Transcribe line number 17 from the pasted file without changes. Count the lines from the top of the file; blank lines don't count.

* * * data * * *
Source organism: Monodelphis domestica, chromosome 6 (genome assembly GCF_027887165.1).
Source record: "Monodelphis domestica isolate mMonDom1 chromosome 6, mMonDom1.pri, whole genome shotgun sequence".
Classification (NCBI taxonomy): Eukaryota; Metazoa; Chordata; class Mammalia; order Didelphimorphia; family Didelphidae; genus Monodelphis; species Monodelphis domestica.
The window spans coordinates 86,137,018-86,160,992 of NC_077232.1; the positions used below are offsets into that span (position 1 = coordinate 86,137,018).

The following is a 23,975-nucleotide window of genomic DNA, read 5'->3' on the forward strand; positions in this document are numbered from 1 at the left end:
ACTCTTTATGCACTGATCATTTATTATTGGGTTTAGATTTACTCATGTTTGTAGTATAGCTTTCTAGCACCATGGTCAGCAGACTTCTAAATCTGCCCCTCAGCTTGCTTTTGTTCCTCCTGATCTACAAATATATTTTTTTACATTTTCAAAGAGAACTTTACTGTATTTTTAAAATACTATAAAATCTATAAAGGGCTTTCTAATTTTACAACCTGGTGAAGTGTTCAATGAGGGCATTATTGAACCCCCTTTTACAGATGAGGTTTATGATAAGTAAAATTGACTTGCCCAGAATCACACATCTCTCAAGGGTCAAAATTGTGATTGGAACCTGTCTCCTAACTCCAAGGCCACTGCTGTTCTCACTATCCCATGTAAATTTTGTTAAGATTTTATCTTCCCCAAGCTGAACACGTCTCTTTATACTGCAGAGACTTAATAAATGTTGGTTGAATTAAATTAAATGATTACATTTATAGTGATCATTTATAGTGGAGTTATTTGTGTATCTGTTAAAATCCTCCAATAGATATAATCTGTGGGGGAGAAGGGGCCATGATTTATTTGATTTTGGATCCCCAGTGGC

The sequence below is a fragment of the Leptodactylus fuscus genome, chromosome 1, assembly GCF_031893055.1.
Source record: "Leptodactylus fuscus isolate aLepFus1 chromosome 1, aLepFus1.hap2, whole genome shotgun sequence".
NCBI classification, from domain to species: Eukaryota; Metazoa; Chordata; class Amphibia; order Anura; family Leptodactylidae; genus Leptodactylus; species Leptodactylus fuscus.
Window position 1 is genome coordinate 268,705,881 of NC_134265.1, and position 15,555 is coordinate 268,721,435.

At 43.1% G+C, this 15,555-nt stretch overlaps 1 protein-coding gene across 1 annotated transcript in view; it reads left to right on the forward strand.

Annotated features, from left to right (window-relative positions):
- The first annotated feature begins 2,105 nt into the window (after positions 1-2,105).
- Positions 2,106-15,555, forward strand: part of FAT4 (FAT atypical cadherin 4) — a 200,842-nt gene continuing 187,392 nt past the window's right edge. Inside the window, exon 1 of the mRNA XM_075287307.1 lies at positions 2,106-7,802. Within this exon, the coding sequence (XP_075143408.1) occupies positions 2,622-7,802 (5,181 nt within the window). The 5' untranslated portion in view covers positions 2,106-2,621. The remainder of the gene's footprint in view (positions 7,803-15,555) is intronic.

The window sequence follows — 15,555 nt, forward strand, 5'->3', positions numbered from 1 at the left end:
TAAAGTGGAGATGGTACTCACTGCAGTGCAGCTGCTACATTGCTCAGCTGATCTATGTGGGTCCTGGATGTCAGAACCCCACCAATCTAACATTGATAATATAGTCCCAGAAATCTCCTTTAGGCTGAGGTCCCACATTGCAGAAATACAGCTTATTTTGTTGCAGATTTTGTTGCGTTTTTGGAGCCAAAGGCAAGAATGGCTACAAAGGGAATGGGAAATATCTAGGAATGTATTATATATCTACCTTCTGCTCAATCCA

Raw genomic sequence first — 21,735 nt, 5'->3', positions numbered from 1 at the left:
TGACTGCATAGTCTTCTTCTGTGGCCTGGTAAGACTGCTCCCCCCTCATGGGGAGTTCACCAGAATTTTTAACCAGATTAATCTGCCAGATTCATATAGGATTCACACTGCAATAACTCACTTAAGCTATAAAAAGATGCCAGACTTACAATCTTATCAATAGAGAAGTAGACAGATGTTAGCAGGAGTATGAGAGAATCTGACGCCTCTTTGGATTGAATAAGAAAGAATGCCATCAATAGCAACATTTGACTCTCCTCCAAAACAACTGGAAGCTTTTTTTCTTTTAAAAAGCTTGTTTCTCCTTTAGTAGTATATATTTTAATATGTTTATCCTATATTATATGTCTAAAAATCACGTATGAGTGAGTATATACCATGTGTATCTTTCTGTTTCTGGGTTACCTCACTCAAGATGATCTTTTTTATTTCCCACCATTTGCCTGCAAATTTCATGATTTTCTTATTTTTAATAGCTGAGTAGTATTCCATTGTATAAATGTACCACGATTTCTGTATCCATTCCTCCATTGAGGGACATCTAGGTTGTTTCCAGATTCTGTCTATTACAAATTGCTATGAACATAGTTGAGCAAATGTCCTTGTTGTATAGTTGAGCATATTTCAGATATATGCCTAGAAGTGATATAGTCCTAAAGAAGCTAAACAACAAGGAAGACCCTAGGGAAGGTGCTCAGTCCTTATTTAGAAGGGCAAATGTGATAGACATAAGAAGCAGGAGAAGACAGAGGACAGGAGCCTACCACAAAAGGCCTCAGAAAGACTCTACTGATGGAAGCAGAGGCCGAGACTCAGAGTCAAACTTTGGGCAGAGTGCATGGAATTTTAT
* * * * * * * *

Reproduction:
Raw genomic sequence first — 21,735 nt, 5'->3', positions numbered from 1 at the left: